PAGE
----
As we reported in a blog, earlier this week, MeloTel is a recent victim of fraud. A scammer who goes by the name of “Angel” placed a fraudulent job posting on Indeed.com, purporting to be hiring for a position at our company. In that blog, we described the steps we took to have the job posting removed. However, we also detailed that this “Angel” person was continuing to communicate with unsuspecting job seekers via email.
MeloTel’s Founder and CEO, John Meloche takes this situation very seriously. He is not content with having both his name and his company name used for fraudulent means. So, although he has had the posting deleted and has also alerted the authorities about this matter, he is taking things one step further.
Sign the petition HERE! On behalf of the entire MeloTel team, we’d like to request your help by supporting our quest to have Indeed notify all applicants of job postings that were removed for reports of fraud. Even though Indeed has been used by fraudsters to target innocent job seekers, they have no policy to inform potential victims of crime that they may possibly still be at risk.
It is hard to determine all of the various ways that scam artists approach the defrauding of job seekers using Indeed. However, we’d like to remind you of the way in which both John and MeloTel were victimized this month.
He posted a fake job posting for a Customer Service Representative on Indeed.com. The posting led job seekers to apply for the job and they were instructed to communicate with the company through email instead of on the Indeed platform.
Through email, it was communicated that a “trial” was necessary in order for the candidate to be considered for the job. The supposed trial involved the following: A cheque, in the amount of $3,800.45, would be sent to the unsuspecting victim through FedEx with a tracking number. The cheque would contain legitimate signatures from members of a Vancouver-based law office who were also victimized by this scam.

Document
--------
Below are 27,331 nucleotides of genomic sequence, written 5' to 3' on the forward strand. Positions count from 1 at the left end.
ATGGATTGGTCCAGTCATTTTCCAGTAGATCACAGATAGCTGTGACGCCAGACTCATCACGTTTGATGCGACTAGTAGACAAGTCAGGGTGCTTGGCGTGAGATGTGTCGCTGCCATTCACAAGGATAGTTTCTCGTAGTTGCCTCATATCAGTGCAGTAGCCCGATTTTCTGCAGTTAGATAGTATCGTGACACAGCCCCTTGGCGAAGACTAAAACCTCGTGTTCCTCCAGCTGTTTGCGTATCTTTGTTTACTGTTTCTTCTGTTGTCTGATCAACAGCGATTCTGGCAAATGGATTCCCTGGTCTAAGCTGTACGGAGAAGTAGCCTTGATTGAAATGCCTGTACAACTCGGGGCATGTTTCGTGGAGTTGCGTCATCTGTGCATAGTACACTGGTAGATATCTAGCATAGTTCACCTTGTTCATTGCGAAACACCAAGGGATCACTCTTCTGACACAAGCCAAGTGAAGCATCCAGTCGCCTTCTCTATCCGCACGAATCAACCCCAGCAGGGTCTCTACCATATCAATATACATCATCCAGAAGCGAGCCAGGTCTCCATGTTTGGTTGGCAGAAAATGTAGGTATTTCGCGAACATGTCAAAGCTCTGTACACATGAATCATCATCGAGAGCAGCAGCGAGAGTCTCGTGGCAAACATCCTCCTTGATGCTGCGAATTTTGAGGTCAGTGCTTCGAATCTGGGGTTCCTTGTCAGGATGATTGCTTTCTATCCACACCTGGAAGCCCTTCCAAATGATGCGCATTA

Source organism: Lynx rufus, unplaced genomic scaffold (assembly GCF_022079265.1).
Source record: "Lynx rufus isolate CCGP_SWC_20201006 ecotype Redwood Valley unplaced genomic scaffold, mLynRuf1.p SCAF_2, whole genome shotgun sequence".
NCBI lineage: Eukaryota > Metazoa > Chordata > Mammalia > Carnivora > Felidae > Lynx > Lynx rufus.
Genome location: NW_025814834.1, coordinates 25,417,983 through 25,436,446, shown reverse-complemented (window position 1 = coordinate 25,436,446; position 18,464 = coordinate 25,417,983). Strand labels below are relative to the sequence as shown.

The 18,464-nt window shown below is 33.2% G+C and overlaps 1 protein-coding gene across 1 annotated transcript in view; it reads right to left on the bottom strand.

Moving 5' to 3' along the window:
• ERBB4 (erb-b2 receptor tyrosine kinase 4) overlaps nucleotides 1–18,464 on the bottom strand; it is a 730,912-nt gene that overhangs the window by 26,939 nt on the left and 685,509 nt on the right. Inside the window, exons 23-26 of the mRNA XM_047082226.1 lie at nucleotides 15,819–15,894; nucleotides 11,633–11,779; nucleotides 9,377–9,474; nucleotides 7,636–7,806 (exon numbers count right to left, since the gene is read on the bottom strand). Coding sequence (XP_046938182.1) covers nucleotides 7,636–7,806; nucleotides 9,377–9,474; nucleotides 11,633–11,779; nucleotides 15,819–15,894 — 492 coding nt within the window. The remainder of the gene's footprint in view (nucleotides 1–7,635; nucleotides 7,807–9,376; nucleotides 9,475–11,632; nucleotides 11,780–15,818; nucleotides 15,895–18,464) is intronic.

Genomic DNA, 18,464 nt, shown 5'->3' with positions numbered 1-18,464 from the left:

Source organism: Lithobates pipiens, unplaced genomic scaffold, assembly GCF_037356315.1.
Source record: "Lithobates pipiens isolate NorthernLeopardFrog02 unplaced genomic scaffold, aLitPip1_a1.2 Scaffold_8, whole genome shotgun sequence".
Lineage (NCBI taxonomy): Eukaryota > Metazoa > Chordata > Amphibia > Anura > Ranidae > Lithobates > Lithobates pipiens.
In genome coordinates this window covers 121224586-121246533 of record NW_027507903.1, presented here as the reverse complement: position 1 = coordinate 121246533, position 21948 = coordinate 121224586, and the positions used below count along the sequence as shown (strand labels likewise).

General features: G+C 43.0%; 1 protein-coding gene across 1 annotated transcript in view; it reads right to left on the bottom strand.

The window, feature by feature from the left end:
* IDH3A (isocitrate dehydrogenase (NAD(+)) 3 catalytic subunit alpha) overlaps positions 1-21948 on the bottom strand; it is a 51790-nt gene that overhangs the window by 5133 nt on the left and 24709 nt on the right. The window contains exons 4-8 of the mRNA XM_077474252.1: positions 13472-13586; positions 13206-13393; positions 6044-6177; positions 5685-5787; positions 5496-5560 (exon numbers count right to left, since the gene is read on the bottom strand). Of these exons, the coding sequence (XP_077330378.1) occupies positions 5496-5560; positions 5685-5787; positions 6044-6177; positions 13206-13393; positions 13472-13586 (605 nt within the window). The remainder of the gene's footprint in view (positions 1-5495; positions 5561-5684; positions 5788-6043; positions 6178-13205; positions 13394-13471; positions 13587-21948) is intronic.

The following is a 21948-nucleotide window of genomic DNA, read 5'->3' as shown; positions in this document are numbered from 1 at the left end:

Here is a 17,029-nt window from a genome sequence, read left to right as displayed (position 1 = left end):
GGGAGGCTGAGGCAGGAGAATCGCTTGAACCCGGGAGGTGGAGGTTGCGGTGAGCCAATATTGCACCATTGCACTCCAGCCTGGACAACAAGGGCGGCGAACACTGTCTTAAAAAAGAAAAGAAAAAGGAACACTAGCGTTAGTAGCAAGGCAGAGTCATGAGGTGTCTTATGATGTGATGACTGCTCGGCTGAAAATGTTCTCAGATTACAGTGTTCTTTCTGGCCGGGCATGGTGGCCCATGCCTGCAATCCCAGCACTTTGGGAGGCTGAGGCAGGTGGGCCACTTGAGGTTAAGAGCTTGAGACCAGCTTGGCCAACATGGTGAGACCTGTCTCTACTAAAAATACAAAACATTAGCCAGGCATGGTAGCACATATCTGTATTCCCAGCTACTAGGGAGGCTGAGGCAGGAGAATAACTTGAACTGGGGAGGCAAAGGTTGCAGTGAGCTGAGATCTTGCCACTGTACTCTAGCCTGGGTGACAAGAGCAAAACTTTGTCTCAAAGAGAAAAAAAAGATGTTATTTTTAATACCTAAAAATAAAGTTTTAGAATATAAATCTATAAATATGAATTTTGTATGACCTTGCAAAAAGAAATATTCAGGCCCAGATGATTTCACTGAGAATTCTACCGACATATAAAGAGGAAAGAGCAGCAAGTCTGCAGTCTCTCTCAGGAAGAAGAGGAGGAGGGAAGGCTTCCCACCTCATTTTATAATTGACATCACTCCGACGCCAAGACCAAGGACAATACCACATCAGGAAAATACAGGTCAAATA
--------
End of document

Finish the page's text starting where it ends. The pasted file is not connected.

The scammer then asks the victim to deposit the cheque and keep his/her pay of $500.00, but then use the rest of the money to pay past due bills for the company. Now, even though Indeed did take down the fake job posting, it was still active for two days – enough time to attract a large number of applicants.
To date, no official notice has been sent from Indeed to possible victims who applied for the job through this fraudulent posting. These individuals are still at risk of further victimization and are potentially dealing with the scammers even now. This means that anyone who has applied for the position may still be communicating with the scammer, totally unaware they are ongoing victims of crime.
With this petition, we are calling for Indeed to enact a policy which will inform job seekers if applications containing their personal data were submitted to job opportunities that were later discovered to be fraudulent or reported for being a scam.
Indeed knows who has applied to every job. Enacting this policy should be easy for them. But, sadly, at present, anyone who applies for a job on Indeed.com will never know if their data was compromised in the event their applications were sent to fraudulent recruiters. Too many people are at risk of being unknowing victims!
Job seekers deserve to be informed by the provider they are trusting with their data. If Indeed knows that a job posting was attempting to rip off job seekers, it has a corporate responsibility to inform job seekers of this so they are not defrauded. As of yet, Indeed has still not informed applicants to the fraudulent posting, and we think they should.
You can help be a voice for these job seekers by signing this petition! Thank you!